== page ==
Fire Emblem: Three Houses review – a tactical masterclass


Fire Emblem: Three Houses review – a tactical masterclass

Excuse the well-worn cliché, but Fire Emblem: Three Houses really is a game of two halves. On the one hand, it’s almost a dating sim – indeed, it might be one of the most lavish examples yet, fully voiced in either Japanese or English depending on your tastes, rich with romance options and side-stories to explore as you sprint around the halls of the Garegg Mach Monastery keeping tabs on the students under your tuition (yes, there’s also the slightly icky premise of being a teacher romancing your students, but Three Houses makes a point early on of how young a professor you are, and how mature your students, on the cusp of graduation, are – so it’s all totally fine).

On the other, though, it’s a tightly engineered, staggeringly deep turn-based tactical game, serving up a smart evolution of the formula that Intelligent Systems has been developing for nearly 30 years now. Maybe that’s a formula you’re not familiar with, and if that’s the case then imagine it something like this: it’s Advance Wars, that other Intelligent Systems’ turn-based series, but here your MD tank is a living, breathing thing that you can talk to and level up. Oh, and also you’re trying to make your tanks rut so that at some point they might make small baby tanks that will inherit attributes from both parents.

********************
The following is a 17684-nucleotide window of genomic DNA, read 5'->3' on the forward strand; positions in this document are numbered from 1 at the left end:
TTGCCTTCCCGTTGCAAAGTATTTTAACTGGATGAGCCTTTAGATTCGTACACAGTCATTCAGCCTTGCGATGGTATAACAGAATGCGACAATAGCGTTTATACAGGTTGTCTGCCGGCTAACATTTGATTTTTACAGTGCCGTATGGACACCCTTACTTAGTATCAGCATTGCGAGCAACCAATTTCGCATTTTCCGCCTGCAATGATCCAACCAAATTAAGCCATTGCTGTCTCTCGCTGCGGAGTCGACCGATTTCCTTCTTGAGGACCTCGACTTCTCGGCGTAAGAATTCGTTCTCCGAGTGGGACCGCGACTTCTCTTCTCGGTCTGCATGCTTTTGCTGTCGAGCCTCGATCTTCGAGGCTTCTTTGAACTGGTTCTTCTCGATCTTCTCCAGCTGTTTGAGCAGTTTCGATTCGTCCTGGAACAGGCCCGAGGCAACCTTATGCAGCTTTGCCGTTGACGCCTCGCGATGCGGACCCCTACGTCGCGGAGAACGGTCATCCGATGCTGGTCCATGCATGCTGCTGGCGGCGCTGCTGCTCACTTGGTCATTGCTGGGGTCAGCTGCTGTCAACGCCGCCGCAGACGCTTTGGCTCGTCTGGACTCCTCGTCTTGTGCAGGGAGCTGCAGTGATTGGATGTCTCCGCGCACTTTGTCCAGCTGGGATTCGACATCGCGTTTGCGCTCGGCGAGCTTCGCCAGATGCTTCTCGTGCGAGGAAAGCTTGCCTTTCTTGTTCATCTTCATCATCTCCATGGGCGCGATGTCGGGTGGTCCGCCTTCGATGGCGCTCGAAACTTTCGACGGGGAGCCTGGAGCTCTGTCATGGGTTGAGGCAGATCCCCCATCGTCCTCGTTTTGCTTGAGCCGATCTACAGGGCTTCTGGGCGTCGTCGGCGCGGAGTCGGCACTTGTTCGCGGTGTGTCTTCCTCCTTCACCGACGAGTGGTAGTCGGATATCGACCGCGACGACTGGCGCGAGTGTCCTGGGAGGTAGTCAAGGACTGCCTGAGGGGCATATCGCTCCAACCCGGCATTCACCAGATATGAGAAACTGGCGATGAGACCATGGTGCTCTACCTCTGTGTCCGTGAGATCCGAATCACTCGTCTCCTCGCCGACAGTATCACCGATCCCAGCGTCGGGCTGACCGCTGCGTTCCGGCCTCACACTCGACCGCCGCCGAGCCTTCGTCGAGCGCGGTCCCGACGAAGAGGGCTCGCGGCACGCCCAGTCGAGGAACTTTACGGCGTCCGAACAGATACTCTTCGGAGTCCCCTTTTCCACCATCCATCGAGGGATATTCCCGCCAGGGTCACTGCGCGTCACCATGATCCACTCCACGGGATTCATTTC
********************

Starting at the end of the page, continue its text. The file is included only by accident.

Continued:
And really, who doesn’t want to play that? There were plenty that didn’t. Famously, 2012’s Fire Emblem Awakening was originally imagined as the last of a series that was seen internally as on its last legs, though that 3DS title was met with huge success, even if it wasn’t an unequivocal hit with the fans as it introduced some more colourful excesses and leaned in on the anime influence, to the disappointment of those raised on the more grounded originals. Those excesses were only amplified in the follow-up, 2015’s Fates, and while they’re reined in for Three Houses – thanks in part to the character art of series debutant and otome veteran Chinatsu Kurahana – traditionalists should be warned that, rather than providing a departure from the path that Awakening set the series on, this is a logical extension of it.

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